How to Write Good Romance: and how to tell Lady Gaga to go Home on her Tricycle
Who do you think is the most romantic character of all?
Greetings! One of my big qualms with writers and storytellers today is the blatant lack of understanding in romance. Actually, I see this being a full blown crisis. We are selfish creatures with terrible needs for relationships leading to domestic violence, broken homes, and tattered hearts. I think writing has one of the better chances to fight back against the modern day cliches of dating we are forced to swallow and instead bring us to a pure, oxygen filled pursuit of what is true love.
Personally, I don't believe in dating. I believe the social construct is primarily a wolf in sheep's clothing. Generally, we don't argue against dating because what other mode of developing a relationship do we have? There's something artificial about dating in trying to foster romantic spontaneity through contrived meetings, common hangouts, dinners, bleh. I do believe in love. It's out there, my readers. But the success rate of dating is low, extremely low and the horrors of the sex trade, abused women and men, and spread of sexual diseases is so rampant that I feel something must be done to improve our quality and understanding of relationships. How can this be done? First of all, by thinking critically. Secondly, by letting those who really do know how to have successful relationships to speak up and help us in a capitalist movement of "sex sells." Love's been stripped down to an arbitrary essence where we as humans are but souls drifting around in the real world and virtual world looking for someone to fill up our loneliness only to find it staring back at us in the mirror. The old saying is true: do not arouse or awaken love until it so desires. Dating doesn't follow that proverb.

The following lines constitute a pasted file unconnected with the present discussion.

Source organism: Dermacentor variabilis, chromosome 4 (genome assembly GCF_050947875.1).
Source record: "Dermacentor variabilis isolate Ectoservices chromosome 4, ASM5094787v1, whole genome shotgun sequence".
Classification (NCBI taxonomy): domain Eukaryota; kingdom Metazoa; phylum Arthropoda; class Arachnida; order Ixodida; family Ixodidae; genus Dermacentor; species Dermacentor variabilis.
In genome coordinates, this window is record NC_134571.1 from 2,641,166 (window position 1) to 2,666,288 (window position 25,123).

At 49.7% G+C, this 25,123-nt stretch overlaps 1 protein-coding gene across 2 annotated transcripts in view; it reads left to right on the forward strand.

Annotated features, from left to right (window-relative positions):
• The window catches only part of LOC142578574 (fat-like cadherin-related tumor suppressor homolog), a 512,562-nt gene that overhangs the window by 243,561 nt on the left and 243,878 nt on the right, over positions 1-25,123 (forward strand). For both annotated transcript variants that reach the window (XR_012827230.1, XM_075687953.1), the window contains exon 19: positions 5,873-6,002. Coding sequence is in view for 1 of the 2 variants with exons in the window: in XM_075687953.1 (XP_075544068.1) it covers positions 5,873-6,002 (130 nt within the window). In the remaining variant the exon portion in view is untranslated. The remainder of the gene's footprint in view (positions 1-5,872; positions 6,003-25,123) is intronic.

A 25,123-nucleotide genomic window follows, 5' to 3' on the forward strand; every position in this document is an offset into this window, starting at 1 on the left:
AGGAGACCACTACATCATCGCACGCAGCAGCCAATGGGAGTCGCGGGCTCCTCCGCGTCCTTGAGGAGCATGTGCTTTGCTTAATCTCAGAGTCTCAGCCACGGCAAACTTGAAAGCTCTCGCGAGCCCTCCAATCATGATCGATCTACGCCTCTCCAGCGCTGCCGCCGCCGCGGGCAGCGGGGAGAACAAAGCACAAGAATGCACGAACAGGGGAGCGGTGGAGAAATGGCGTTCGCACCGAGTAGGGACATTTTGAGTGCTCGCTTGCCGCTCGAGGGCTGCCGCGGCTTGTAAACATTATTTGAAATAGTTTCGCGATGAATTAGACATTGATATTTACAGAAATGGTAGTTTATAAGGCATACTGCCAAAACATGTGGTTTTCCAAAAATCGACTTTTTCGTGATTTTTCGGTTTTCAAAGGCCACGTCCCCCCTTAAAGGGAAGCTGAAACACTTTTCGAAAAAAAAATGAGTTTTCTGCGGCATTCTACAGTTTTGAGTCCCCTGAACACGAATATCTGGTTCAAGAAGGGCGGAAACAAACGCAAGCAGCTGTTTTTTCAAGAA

My favorite romances are the ones that take time to develop. Through that amount of long courtship the two people begin to feel justified in being with each other. Sometimes short spurts do lead to successful longevity, but statistics do show that longer courtships lead to longer lasting and happy relationships.
The goal in writing isn't to just write about romance, but to write about well developed characters and how those characters relate will show how develop are the characters. So here's five extremely important pointers on romance:
1. Your characters need to be multi-dimensional, rounded beings as opposed to flat, stereotypical rubbish. They all need to stand on their own. Weak characters only depend on those around them and do not have the spine to take on a relationship that the audience will be engaged in and love. You do need a variety of relationships, and it's okay to have some weak relationships that your readers would abhor. I suggest having at least two couples where the characters are rounded, flawed, yet more of heroes than crappy second rate next door neighbors that no one really wants to spend time getting to know... the characters need pacing in their actions. It can come off contrived if things move too quickly. Give the characters (and readers) momentum. They need desire, and the best writing explores desire for as long as possible before letting the characters have (or lose) what they want.
2. Avoid cliches. Try something new. Instead of dinner and a freakin' movie, flowers, chocolates, and terribly done sex scenes -- take us to the bottom of the ocean, bring in starfish, bug collections, and dancing on skyscrapers. The cliche is something you as a writer need to develop a distaste toward. We're looking to be fashionable, not be the white-t with stains that's in the closet. That white-t has no soul (it'll soon be condemned to live in the trash) -- your cliches are what are soulless, over marketed concepts that are lacking in luster. Clean out your closet now! Give the audience something new and fresh. Your writing is like a garden where you have the chance to develop fruits for the world. If you do it correctly, people will believe they've tasted an orange for the first time in their whole lives.